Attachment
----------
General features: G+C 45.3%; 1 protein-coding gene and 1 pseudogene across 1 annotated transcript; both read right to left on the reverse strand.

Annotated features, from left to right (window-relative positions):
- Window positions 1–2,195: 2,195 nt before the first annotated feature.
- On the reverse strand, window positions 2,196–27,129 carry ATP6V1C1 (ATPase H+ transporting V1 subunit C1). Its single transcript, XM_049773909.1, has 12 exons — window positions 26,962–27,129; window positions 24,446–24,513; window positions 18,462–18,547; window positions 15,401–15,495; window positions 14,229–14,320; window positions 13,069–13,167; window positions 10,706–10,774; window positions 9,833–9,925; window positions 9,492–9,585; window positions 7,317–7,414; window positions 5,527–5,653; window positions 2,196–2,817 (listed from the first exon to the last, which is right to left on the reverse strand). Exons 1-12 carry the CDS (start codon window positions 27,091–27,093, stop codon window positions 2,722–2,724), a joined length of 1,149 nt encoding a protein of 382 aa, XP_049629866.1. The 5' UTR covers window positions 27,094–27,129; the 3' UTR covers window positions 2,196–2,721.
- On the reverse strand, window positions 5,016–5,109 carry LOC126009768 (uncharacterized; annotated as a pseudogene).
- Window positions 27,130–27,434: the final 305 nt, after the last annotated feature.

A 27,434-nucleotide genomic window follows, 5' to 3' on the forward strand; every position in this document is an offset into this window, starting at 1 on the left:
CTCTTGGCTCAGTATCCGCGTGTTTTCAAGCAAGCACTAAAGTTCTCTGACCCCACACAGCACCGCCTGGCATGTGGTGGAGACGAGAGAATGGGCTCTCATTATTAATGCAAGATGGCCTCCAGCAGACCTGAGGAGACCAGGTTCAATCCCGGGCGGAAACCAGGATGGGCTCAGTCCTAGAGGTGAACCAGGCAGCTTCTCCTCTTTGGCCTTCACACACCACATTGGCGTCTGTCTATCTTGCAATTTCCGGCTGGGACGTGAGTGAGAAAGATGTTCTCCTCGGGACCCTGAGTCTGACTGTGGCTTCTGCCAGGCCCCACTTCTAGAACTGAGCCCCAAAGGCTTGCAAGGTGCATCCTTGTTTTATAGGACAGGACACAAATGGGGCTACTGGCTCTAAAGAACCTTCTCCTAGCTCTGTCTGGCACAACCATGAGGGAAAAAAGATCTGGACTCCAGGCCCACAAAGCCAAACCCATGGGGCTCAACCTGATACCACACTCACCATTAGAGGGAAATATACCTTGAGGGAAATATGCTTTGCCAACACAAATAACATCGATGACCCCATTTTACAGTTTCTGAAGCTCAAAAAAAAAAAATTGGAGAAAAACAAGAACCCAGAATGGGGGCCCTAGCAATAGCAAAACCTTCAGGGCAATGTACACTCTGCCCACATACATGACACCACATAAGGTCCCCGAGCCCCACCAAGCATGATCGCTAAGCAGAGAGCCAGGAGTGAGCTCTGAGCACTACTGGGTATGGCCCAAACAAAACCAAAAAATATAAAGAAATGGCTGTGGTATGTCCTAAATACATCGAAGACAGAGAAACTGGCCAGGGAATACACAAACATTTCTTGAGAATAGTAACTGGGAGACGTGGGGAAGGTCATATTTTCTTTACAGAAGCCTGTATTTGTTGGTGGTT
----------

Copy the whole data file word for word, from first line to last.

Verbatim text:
General features: G+C 45.3%; 1 protein-coding gene and 1 pseudogene across 1 annotated transcript; both read right to left on the reverse strand.

Annotated features, from left to right (window-relative positions):
- Window positions 1–2,195: 2,195 nt before the first annotated feature.
- On the reverse strand, window positions 2,196–27,129 carry ATP6V1C1 (ATPase H+ transporting V1 subunit C1). Its single transcript, XM_049773909.1, has 12 exons — window positions 26,962–27,129; window positions 24,446–24,513; window positions 18,462–18,547; window positions 15,401–15,495; window positions 14,229–14,320; window positions 13,069–13,167; window positions 10,706–10,774; window positions 9,833–9,925; window positions 9,492–9,585; window positions 7,317–7,414; window positions 5,527–5,653; window positions 2,196–2,817 (listed from the first exon to the last, which is right to left on the reverse strand). Exons 1-12 carry the CDS (start codon window positions 27,091–27,093, stop codon window positions 2,722–2,724), a joined length of 1,149 nt encoding a protein of 382 aa, XP_049629866.1. The 5' UTR covers window positions 27,094–27,129; the 3' UTR covers window positions 2,196–2,721.
- On the reverse strand, window positions 5,016–5,109 carry LOC126009768 (uncharacterized; annotated as a pseudogene).
- Window positions 27,130–27,434: the final 305 nt, after the last annotated feature.

A 27,434-nucleotide genomic window follows, 5' to 3' on the forward strand; every position in this document is an offset into this window, starting at 1 on the left:
CTCTTGGCTCAGTATCCGCGTGTTTTCAAGCAAGCACTAAAGTTCTCTGACCCCACACAGCACCGCCTGGCATGTGGTGGAGACGAGAGAATGGGCTCTCATTATTAATGCAAGATGGCCTCCAGCAGACCTGAGGAGACCAGGTTCAATCCCGGGCGGAAACCAGGATGGGCTCAGTCCTAGAGGTGAACCAGGCAGCTTCTCCTCTTTGGCCTTCACACACCACATTGGCGTCTGTCTATCTTGCAATTTCCGGCTGGGACGTGAGTGAGAAAGATGTTCTCCTCGGGACCCTGAGTCTGACTGTGGCTTCTGCCAGGCCCCACTTCTAGAACTGAGCCCCAAAGGCTTGCAAGGTGCATCCTTGTTTTATAGGACAGGACACAAATGGGGCTACTGGCTCTAAAGAACCTTCTCCTAGCTCTGTCTGGCACAACCATGAGGGAAAAAAGATCTGGACTCCAGGCCCACAAAGCCAAACCCATGGGGCTCAACCTGATACCACACTCACCATTAGAGGGAAATATACCTTGAGGGAAATATGCTTTGCCAACACAAATAACATCGATGACCCCATTTTACAGTTTCTGAAGCTCAAAAAAAAAAAATTGGAGAAAAACAAGAACCCAGAATGGGGGCCCTAGCAATAGCAAAACCTTCAGGGCAATGTACACTCTGCCCACATACATGACACCACATAAGGTCCCCGAGCCCCACCAAGCATGATCGCTAAGCAGAGAGCCAGGAGTGAGCTCTGAGCACTACTGGGTATGGCCCAAACAAAACCAAAAAATATAAAGAAATGGCTGTGGTATGTCCTAAATACATCGAAGACAGAGAAACTGGCCAGGGAATACACAAACATTTCTTGAGAATAGTAACTGGGAGACGTGGGGAAGGTCATATTTTCTTTACAGAAGCCTGTATTTGTTGGTGGTT